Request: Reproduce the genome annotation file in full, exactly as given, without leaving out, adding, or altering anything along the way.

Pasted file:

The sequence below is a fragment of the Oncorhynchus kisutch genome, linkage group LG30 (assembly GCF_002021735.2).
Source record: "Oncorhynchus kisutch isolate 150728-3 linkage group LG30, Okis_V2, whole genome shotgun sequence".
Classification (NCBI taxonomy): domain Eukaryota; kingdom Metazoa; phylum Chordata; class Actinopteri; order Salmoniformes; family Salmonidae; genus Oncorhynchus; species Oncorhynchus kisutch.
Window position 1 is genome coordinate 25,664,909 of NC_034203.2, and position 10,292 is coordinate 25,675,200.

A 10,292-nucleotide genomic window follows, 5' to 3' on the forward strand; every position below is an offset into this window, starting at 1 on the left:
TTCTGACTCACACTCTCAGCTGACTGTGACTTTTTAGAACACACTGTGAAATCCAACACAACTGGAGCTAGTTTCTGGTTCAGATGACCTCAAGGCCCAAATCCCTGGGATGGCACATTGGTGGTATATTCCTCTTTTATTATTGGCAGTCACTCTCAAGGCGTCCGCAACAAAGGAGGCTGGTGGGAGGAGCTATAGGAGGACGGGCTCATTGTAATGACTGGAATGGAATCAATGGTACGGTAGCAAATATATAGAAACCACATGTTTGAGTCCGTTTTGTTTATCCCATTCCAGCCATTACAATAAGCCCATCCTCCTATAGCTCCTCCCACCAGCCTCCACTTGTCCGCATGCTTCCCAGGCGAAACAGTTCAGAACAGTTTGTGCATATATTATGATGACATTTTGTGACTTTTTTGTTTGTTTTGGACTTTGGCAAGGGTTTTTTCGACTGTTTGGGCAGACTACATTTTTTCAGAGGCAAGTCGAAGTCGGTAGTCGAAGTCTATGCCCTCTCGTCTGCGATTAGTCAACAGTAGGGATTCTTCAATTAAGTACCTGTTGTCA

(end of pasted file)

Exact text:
The sequence below is a fragment of the Oncorhynchus kisutch genome, linkage group LG30 (assembly GCF_002021735.2).
Source record: "Oncorhynchus kisutch isolate 150728-3 linkage group LG30, Okis_V2, whole genome shotgun sequence".
Classification (NCBI taxonomy): domain Eukaryota; kingdom Metazoa; phylum Chordata; class Actinopteri; order Salmoniformes; family Salmonidae; genus Oncorhynchus; species Oncorhynchus kisutch.
Window position 1 is genome coordinate 25,664,909 of NC_034203.2, and position 10,292 is coordinate 25,675,200.

A 10,292-nucleotide genomic window follows, 5' to 3' on the forward strand; every position below is an offset into this window, starting at 1 on the left:
TTCTGACTCACACTCTCAGCTGACTGTGACTTTTTAGAACACACTGTGAAATCCAACACAACTGGAGCTAGTTTCTGGTTCAGATGACCTCAAGGCCCAAATCCCTGGGATGGCACATTGGTGGTATATTCCTCTTTTATTATTGGCAGTCACTCTCAAGGCGTCCGCAACAAAGGAGGCTGGTGGGAGGAGCTATAGGAGGACGGGCTCATTGTAATGACTGGAATGGAATCAATGGTACGGTAGCAAATATATAGAAACCACATGTTTGAGTCCGTTTTGTTTATCCCATTCCAGCCATTACAATAAGCCCATCCTCCTATAGCTCCTCCCACCAGCCTCCACTTGTCCGCATGCTTCCCAGGCGAAACAGTTCAGAACAGTTTGTGCATATATTATGATGACATTTTGTGACTTTTTTGTTTGTTTTGGACTTTGGCAAGGGTTTTTTCGACTGTTTGGGCAGACTACATTTTTTCAGAGGCAAGTCGAAGTCGGTAGTCGAAGTCTATGCCCTCTCGTCTGCGATTAGTCAACAGTAGGGATTCTTCAATTAAGTACCTGTTGTCA